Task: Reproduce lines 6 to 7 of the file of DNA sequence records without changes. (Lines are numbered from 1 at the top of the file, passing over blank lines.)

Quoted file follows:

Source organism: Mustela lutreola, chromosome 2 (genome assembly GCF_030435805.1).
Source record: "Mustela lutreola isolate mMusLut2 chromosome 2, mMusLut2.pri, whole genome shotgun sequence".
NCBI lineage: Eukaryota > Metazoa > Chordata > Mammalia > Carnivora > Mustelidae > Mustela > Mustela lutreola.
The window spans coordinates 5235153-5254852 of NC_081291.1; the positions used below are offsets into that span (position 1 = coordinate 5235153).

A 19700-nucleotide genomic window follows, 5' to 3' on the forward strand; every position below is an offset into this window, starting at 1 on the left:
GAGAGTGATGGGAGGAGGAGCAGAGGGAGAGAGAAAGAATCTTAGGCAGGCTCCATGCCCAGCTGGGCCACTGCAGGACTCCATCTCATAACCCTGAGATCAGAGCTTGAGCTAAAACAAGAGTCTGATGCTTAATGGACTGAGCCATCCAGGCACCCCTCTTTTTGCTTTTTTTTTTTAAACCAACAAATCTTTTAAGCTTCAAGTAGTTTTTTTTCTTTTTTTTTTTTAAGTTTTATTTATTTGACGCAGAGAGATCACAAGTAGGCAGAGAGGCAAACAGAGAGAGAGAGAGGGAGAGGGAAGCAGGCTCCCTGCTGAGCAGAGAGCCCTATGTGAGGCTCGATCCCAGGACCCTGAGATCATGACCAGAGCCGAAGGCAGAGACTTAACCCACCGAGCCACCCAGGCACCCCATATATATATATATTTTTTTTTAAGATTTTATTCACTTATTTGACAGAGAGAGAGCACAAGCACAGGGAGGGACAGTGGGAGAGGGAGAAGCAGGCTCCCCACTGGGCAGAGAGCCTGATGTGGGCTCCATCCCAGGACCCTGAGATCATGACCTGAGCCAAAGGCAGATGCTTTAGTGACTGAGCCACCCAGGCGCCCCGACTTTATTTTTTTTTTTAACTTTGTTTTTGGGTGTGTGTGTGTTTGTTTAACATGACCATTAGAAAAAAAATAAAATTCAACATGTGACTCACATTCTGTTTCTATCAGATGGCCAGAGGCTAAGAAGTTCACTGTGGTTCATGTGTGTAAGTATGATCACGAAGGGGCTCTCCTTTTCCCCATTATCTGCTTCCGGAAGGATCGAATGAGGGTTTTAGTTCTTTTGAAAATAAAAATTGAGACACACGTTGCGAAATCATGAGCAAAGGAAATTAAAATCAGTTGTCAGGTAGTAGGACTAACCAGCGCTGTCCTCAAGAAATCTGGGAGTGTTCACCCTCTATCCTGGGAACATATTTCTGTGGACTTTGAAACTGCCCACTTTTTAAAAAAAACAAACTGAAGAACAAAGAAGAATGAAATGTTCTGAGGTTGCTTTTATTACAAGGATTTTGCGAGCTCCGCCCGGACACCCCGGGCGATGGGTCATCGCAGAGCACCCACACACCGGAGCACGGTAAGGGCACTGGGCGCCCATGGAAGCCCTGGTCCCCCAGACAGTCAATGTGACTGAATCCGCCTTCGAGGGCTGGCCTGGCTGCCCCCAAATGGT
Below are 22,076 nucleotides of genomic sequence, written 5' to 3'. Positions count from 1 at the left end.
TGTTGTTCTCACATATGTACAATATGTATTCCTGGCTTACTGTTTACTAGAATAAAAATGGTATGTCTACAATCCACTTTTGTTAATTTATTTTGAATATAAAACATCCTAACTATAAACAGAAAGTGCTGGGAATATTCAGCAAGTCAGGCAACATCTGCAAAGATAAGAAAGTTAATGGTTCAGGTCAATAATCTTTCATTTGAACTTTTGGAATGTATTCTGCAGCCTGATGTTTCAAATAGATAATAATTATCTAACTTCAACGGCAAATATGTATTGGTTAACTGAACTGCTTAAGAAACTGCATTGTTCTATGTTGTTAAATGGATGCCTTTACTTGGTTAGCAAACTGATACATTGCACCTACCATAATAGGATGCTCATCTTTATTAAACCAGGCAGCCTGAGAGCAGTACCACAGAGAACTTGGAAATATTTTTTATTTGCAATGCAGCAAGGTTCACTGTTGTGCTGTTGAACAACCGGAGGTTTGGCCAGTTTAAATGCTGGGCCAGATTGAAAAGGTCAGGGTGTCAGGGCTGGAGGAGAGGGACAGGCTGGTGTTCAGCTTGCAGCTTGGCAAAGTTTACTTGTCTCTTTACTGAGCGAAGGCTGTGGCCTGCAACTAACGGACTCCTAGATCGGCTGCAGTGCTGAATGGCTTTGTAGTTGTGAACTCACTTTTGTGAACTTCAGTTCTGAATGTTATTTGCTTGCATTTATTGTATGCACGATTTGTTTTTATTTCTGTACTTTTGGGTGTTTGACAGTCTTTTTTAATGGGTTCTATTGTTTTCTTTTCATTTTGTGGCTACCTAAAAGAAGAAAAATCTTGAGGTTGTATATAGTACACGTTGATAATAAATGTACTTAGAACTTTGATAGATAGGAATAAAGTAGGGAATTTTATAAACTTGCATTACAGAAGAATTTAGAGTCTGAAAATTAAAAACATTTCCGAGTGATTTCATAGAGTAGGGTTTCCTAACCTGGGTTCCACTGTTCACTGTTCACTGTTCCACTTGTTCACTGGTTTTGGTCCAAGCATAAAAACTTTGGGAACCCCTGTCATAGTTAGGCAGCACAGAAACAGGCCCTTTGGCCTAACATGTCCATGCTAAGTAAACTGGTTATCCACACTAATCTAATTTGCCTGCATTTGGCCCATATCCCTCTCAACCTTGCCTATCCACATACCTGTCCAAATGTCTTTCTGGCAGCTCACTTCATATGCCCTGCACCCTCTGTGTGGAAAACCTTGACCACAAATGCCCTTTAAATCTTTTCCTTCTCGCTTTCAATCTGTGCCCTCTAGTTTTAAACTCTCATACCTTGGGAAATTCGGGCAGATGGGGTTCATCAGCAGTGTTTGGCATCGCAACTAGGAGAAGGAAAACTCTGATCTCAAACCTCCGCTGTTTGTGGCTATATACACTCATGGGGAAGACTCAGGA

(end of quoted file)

GAGAGTGATGGGAGGAGGAGCAGAGGGAGAGAGAAAGAATCTTAGGCAGGCTCCATGCCCAGCTGGGCCACTGCAGGACTCCATCTCATAACCCTGAGATCAGAGCTTGAGCTAAAACAAGAGTCTGATGCTTAATGGACTGAGCCATCCAGGCACCCCTCTTTTTGCTTTTTTTTTTTAAACCAACAAATCTTTTAAGCTTCAAGTAGTTTTTTTTCTTTTTTTTTTTTAAGTTTTATTTATTTGACGCAGAGAGATCACAAGTAGGCAGAGAGGCAAACAGAGAGAGAGAGAGGGAGAGGGAAGCAGGCTCCCTGCTGAGCAGAGAGCCCTATGTGAGGCTCGATCCCAGGACCCTGAGATCATGACCAGAGCCGAAGGCAGAGACTTAACCCACCGAGCCACCCAGGCACCCCATATATATATATATTTTTTTTTAAGATTTTATTCACTTATTTGACAGAGAGAGAGCACAAGCACAGGGAGGGACAGTGGGAGAGGGAGAAGCAGGCTCCCCACTGGGCAGAGAGCCTGATGTGGGCTCCATCCCAGGACCCTGAGATCATGACCTGAGCCAAAGGCAGATGCTTTAGTGACTGAGCCACCCAGGCGCCCCGACTTTATTTTTTTTTTTAACTTTGTTTTTGGGTGTGTGTGTGTTTGTTTAACATGACCATTAGAAAAAAAATAAAATTCAACATGTGACTCACATTCTGTTTCTATCAGATGGCCAGAGGCTAAGAAGTTCACTGTGGTTCATGTGTGTAAGTATGATCACGAAGGGGCTCTCCTTTTCCCCATTATCTGCTTCCGGAAGGATCGAATGAGGGTTTTAGTTCTTTTGAAAATAAAAATTGAGACACACGTTGCGAAATCATGAGCAAAGGAAATTAAAATCAGTTGTCAGGTAGTAGGACTAACCAGCGCTGTCCTCAAGAAATCTGGGAGTGTTCACCCTCTATCCTGGGAACATATTTCTGTGGACTTTGAAACTGCCCACTTTTTAAAAAAAACAAACTGAAGAACAAAGAAGAATGAAATGTTCTGAGGTTGCTTTTATTACAAGGATTTTGCGAGCTCCGCCCGGACACCCCGGGCGATGGGTCATCGCAGAGCACCCACACACCGGAGCACGGTAAGGGCACTGGGCGCCCATGGAAGCCCTGGTCCCCCAGACAGTCAATGTGACTGAATCCGCCTTCGAGGGCTGGCCTGGCTGCCCCCAAATGGT
Below are 22,076 nucleotides of genomic sequence, written 5' to 3'. Positions count from 1 at the left end.